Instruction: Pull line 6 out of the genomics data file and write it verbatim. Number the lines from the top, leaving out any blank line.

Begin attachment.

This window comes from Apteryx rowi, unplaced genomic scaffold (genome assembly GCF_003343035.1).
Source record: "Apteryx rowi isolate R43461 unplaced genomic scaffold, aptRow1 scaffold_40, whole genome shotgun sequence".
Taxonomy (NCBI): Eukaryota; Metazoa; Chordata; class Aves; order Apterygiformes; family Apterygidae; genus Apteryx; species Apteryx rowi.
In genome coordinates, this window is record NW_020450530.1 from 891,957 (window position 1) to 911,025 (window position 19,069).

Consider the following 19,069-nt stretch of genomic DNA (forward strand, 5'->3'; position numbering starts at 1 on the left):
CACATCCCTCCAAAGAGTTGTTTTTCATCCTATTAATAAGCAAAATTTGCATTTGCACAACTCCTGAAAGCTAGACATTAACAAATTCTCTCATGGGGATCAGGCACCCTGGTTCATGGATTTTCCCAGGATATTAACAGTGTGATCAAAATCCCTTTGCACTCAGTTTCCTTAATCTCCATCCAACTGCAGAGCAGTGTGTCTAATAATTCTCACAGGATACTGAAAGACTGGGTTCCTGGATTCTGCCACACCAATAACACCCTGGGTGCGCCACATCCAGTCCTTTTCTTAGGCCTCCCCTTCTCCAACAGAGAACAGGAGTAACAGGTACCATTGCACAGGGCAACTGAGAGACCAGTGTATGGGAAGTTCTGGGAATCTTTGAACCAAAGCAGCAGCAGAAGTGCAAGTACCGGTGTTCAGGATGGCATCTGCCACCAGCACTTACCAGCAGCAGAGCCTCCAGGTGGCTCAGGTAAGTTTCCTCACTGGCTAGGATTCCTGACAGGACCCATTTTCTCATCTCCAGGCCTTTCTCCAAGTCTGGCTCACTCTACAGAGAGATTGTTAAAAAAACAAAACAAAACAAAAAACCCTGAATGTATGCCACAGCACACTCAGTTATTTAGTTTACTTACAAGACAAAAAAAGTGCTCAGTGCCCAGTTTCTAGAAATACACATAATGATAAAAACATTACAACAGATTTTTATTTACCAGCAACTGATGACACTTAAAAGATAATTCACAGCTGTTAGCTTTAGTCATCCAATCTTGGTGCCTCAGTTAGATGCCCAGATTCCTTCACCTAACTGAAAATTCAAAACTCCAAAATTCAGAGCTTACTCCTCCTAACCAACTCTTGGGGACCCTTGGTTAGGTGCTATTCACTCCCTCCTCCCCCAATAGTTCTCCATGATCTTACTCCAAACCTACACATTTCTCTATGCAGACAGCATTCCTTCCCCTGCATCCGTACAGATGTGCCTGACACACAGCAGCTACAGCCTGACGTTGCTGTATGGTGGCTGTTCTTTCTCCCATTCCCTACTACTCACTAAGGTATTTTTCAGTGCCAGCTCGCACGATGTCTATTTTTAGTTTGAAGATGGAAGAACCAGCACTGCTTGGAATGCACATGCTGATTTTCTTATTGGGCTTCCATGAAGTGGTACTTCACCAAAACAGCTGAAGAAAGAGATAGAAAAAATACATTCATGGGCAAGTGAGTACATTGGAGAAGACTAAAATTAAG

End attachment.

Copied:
CACATCCCTCCAAAGAGTTGTTTTTCATCCTATTAATAAGCAAAATTTGCATTTGCACAACTCCTGAAAGCTAGACATTAACAAATTCTCTCATGGGGATCAGGCACCCTGGTTCATGGATTTTCCCAGGATATTAACAGTGTGATCAAAATCCCTTTGCACTCAGTTTCCTTAATCTCCATCCAACTGCAGAGCAGTGTGTCTAATAATTCTCACAGGATACTGAAAGACTGGGTTCCTGGATTCTGCCACACCAATAACACCCTGGGTGCGCCACATCCAGTCCTTTTCTTAGGCCTCCCCTTCTCCAACAGAGAACAGGAGTAACAGGTACCATTGCACAGGGCAACTGAGAGACCAGTGTATGGGAAGTTCTGGGAATCTTTGAACCAAAGCAGCAGCAGAAGTGCAAGTACCGGTGTTCAGGATGGCATCTGCCACCAGCACTTACCAGCAGCAGAGCCTCCAGGTGGCTCAGGTAAGTTTCCTCACTGGCTAGGATTCCTGACAGGACCCATTTTCTCATCTCCAGGCCTTTCTCCAAGTCTGGCTCACTCTACAGAGAGATTGTTAAAAAAACAAAACAAAACAAAAAACCCTGAATGTATGCCACAGCACACTCAGTTATTTAGTTTACTTACAAGACAAAAAAAGTGCTCAGTGCCCAGTTTCTAGAAATACACATAATGATAAAAACATTACAACAGATTTTTATTTACCAGCAACTGATGACACTTAAAAGATAATTCACAGCTGTTAGCTTTAGTCATCCAATCTTGGTGCCTCAGTTAGATGCCCAGATTCCTTCACCTAACTGAAAATTCAAAACTCCAAAATTCAGAGCTTACTCCTCCTAACCAACTCTTGGGGACCCTTGGTTAGGTGCTATTCACTCCCTCCTCCCCCAATAGTTCTCCATGATCTTACTCCAAACCTACACATTTCTCTATGCAGACAGCATTCCTTCCCCTGCATCCGTACAGATGTGCCTGACACACAGCAGCTACAGCCTGACGTTGCTGTATGGTGGCTGTTCTTTCTCCCATTCCCTACTACTCACTAAGGTATTTTTCAGTGCCAGCTCGCACGATGTCTATTTTTAGTTTGAAGATGGAAGAACCAGCACTGCTTGGAATGCACATGCTGATTTTCTTATTGGGCTTCCATGAAGTGGTACTTCACCAAAACAGCTGAAGAAAGAGATAGAAAAAATACATTCATGGGCAAGTGAGTACATTGGAGAAGACTAAAATTAAG